Source files of,,,,, and Contribute:
You can not select more than 25 topics Topics must start with a letter or number, can include dashes ('-') and can be up to 35 characters long.

133 lines
6.4 KiB

  1. <?xml version="1.0" encoding="UTF-8"?>
  2. <html newsdate="2017-02-14">
  3. <head>
  4. <title>European Free Software Policy Meeting 2017</title>
  5. </head>
  6. <body>
  7. <h1>European Free Software Policy Meeting 2017</h1>
  8. <p newsteaser="yes">Building on the experience from last year's <a href="">successful
  9. pre-FOSDEM meeting</a>, the <a href="">Free
  10. Software Foundation Europe</a> and <a href="">OpenForum Europe</a> recently
  11. continued the tradition of bringing together active Free Software groups
  12. a day before the FOSDEM event, in order to discuss public policy related
  13. actions at both the EU and the national levels. This year, the meeting
  14. focused on encouraging exchanges of views between individual citizens
  15. and decision-makers, by providing practical first-hand information on topics
  16. relating to Free Software in public policy.</p>
  17. <p>The session started with Sebastian Raible (parliamentary assistant to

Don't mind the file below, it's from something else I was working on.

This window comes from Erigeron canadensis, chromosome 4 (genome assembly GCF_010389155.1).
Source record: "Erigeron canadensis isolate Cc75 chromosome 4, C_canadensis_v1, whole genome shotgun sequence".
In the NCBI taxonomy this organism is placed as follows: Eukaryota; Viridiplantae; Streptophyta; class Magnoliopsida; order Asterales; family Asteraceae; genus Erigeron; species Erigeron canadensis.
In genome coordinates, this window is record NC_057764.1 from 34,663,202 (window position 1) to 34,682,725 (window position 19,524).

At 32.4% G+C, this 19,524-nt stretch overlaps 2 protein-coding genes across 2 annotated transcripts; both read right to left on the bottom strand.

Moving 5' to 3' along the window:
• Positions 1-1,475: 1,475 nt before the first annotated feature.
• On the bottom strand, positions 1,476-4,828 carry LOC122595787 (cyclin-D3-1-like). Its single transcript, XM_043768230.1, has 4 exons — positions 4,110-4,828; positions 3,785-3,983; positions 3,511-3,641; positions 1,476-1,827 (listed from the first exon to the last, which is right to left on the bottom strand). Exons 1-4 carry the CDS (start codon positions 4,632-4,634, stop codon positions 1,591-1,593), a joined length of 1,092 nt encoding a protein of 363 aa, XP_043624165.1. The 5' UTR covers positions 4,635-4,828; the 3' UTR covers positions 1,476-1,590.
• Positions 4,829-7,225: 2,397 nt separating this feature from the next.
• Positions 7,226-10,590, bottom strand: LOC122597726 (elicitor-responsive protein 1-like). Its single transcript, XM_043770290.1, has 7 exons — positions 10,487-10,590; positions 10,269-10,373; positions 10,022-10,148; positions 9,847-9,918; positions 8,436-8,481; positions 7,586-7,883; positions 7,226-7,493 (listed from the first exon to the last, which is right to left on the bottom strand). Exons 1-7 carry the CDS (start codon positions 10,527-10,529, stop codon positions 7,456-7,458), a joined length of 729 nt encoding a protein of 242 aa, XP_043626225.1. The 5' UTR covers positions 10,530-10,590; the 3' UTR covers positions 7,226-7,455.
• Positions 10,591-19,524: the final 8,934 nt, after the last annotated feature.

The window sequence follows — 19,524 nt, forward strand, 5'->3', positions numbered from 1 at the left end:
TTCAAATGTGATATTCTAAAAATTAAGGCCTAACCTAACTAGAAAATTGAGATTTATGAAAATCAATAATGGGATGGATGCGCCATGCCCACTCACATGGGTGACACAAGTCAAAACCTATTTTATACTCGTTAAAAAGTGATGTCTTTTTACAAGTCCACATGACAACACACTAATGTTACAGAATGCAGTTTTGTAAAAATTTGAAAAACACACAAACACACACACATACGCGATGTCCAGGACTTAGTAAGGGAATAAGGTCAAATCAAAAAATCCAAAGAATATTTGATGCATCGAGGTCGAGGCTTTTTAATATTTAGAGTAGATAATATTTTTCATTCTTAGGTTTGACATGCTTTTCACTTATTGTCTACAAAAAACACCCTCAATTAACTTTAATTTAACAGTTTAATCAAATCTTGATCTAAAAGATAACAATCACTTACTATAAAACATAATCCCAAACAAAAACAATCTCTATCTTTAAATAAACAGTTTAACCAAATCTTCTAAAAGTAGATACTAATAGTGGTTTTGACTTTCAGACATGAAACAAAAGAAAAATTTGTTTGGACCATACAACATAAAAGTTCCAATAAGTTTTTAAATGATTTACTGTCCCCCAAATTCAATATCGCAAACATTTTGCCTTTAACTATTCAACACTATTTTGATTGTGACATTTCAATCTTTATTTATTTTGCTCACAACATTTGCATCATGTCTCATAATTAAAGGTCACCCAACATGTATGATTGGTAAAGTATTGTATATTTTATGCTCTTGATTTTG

18. Julia Reda (a Member of the European Parliament)), who gave a <a href="">presentation
  19. about Free Software developments from the perspective of the European Parliament</a>. He explained
  20. the progress of the <a href="">Free and Open Source Software Audit (or FOSSA) programme</a>, which
  21. was extended for another three years at the end of 2016, and explained
  22. that one of the main changes to the programme is that now it includes a
  23. new “bug bounty” incentive scheme, rewarding the discovery and reporting
  24. of new software bugs. Participants highlighted their concerns over the
  25. methodology of FOSSA, and the need to focus on its aim, namely, support
  26. for the security of the Free Software projects.</p>
  27. <p>Next, Pierre Damas (Head of Sector, Digital Services at the Directorate
  28. General of Information Technologies of the European Commission) shared
  29. with the group some of the <a href="">Commission's plans</a> for
  30. updating its <a href="">Open Source Software Strategy</a>, identifying
  31. the key barriers and motivations for adopting it in practice. According
  32. to Pierre Damas, although within the Commission Free Software is technically now
  33. treated equally with its proprietary counterparts, there remains a lack
  34. of political will to back up the mainstream adoption of Free Software technologies
  35. within the EU institutions. According to him, the next step for the updated
  36. Open Source Strategy in the Commission is the "digital transformation" of
  37. areas such as "cloud", big data, and the "Internet of Things".</p>
  38. <div class="captioned left" style="max-width: 650px; width: 53%">
  39. <a href="/graphics/2017-policy-meeting.jpg">
  40. <img src="/graphics/2017-policy-meeting.jpg" alt="Policy meeting" width="100%"/>
  41. </a>
  42. </div>
  43. <p>Jaana Sahk-Labi (from the Estonian Permanent Representation to the EU) <a href="">presented
  44. Estonia's national framework for supporting the implementation of Free Software</a>. Estonia is